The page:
For example, I’ve earned more than $20,000 in the past 18 months on the back of a professional relationship I have with a lawyer in the region where I live.

These earnings derive from work I’ve done for various branches of government as a researcher, writer, and data entry clerk.

I’ve also had opportunities to attend and/or speak at several municipal drug policy/addiction meetings and federal inquiries.

Neither the money nor the government jobs nor my involvement in the meetings would have been possible without the above-mentioned lawyer—take him out of the equation, and I’m merely a subject matter expert watching from the ‘sidelines’ rather than a paid professional.

The same dynamics apply in the context of my work as an editor.

I’m currently earning 3–5x as much money editing other writers’ Medium stories than I was earning earlier this year when I was pumping out tens of thousands of words of original content each month.

Essentially, I reached out to a couple of successful Medium writers at the end of the spring, offered to edit some of their articles for free, and, after having impressed them with the quality of my work, slowly began building real relationships with them.

Five months later, these folks are now paying me to help them polish stories that regularly attract many thousands of claps and hundreds of fans each—not to mention ‘featured’ status every now and then.

Cancel the relationships I’ve formed with several all-star Medium authors, and I’d likely still be hustling for new editing clients rather than trying to find enough time to manage the incoming requests for my services.

It’s easy to under-appreciate just how valuable forming (and maintaining) relationships with others can be, especially in the context of business and employment.

We live in a highly networked/gig economy-based world; so, if you’re a businessperson or creator of any kind, stop living like a recluse and start building your network.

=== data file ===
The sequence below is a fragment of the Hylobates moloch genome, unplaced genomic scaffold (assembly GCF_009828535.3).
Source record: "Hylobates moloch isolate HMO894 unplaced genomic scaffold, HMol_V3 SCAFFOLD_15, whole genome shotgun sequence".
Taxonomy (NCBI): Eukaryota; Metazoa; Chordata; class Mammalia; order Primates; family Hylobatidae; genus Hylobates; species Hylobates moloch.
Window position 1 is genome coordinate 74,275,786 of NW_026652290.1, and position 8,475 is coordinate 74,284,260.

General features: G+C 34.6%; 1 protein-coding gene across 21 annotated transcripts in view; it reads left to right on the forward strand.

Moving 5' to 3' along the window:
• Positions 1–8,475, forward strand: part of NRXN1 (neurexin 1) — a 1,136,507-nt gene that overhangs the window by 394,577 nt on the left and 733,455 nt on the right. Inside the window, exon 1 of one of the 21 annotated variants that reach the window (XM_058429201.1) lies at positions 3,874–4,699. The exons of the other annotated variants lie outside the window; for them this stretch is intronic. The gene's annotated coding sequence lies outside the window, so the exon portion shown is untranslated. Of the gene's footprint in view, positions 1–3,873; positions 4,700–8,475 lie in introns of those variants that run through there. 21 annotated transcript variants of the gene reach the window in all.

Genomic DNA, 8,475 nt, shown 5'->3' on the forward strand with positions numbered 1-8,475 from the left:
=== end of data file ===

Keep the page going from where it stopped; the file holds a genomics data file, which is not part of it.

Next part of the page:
Your future self will thank you for it.

8. Pay (more) attention to the little ‘voice’ inside your head.

If you’re anything like me, you can often sense when things just don’t ‘feel right’.

Whether it’s being able to tell that a friend is upset with you before they confirm it, that a relative with whom you haven’t spoken in a while isn’t doing well, that you’re flying too close to the sun (i.e., taking too big of a risk) in a given situation, or that you’re not living up to your own potential, you intuitively known when something is ‘off’.

My experience suggests respecting this ‘gut-feeling’ is the correct thing to do far more often than it isn’t, particularly when it comes to business, education, finances, and relationships.

Whenever I start saying to myself things like, “I shouldn’t be doing this”, “this isn’t smart”, or “I don’t have a good feeling about this”, I know it’s time for me to reevaluate the circumstances at hand.

Things tend to take a turn for the worse whenever I ignore my inner guidesman; I doubt I’m alone in this regard.

Call it a conscience, moral compass, inner critic, parental voice — whatever you want.